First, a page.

The US-based digital banking startup, Upgrade, has announced it is set to launch its own BNPL services in the next few months.
The move will see fintech, join the ranks of the world's leading online shopping lenders, Klarna, ApplePay, PayPal, and more recently, Revolut.
Data shows the BNPL space has skyrocketed to become a $100 billion industry as a result of the pandemic which drove the growth of online shopping.
Upgrade’s credit line services
Upgrade is a digital banking fintech that currently provides customers with payment cards and personal lines of credit. It was founded in 2016 by the French/American entrepreneur Renaud Laplanche - the former LendingClub CEO.
Laplanche grew LendingClub into the world’s largest peer-to-peer lending platform, connecting investors with borrowers through its marketplace.
But he was forced out in 2016 when executives alleged he’d lacked disclosure over irregularities with loan practices and personal investments. Laplanche then went on to found Upgrade that same year.
According to reports, Upgrade services differ from credit card offerings which enable users to ‘revolve’ their balance. Instead, Upgrade handles all the purchases made over the period of a month and then creates a manageable installment payment plan for resolving the debt. Upgrade’s payment plans charge a fixed interest rate and run from six to 36 months.
Upgrade customer service
Upgrade's latest move will see the fintech offer a buy now, pay later-style product that allows customers to pay off their debt over a period of four months, without accruing interest.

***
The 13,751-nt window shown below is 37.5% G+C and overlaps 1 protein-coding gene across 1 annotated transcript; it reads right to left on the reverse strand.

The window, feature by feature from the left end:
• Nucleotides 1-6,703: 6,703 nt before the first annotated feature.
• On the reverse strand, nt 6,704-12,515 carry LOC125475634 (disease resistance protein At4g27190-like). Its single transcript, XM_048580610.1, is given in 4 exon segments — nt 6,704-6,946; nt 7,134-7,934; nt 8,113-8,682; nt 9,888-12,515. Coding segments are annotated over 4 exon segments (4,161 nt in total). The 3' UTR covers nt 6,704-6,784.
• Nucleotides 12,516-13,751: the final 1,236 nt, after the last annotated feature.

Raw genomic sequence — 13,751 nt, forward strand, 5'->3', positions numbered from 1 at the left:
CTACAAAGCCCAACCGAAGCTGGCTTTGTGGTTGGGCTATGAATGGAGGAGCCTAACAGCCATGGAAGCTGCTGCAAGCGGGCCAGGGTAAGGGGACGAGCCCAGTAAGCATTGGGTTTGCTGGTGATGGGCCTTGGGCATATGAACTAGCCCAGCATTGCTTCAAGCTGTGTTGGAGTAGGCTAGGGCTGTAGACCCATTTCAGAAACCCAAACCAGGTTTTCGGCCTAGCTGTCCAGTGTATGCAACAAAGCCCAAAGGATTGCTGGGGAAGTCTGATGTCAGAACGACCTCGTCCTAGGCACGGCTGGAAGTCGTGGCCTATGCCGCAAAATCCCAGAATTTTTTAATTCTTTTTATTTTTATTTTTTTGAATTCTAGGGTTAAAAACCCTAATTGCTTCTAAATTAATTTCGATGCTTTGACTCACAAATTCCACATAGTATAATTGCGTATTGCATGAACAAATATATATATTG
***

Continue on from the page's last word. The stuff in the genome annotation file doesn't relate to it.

Speaking about the new launch, Renaud Laplanche told US news giant CNBC, that the service will provide better, low-cost credit lines for smaller purchases. He explained, “We are working on a version of the Upgrade Card that’s better suited for smaller expenses. In that case, we don’t need to charge interest because it’s a smaller amount.”
However, the fintech will differentiate its product in the marketplace compared to current competitive giants Afterpay and Klarna, by bypassing the merchant’s checkout options to use BNPL installments, and instead, basing the BNPL services on the user’s card.
“What we like about embedding the product into a card is the broader acceptance,” Laplanche said. “BNPL often relies on partnerships with merchants.”
He added, “It’s starting to get mainstream online. But not so much in-store.”
Main image credit: Renaud Laplanche
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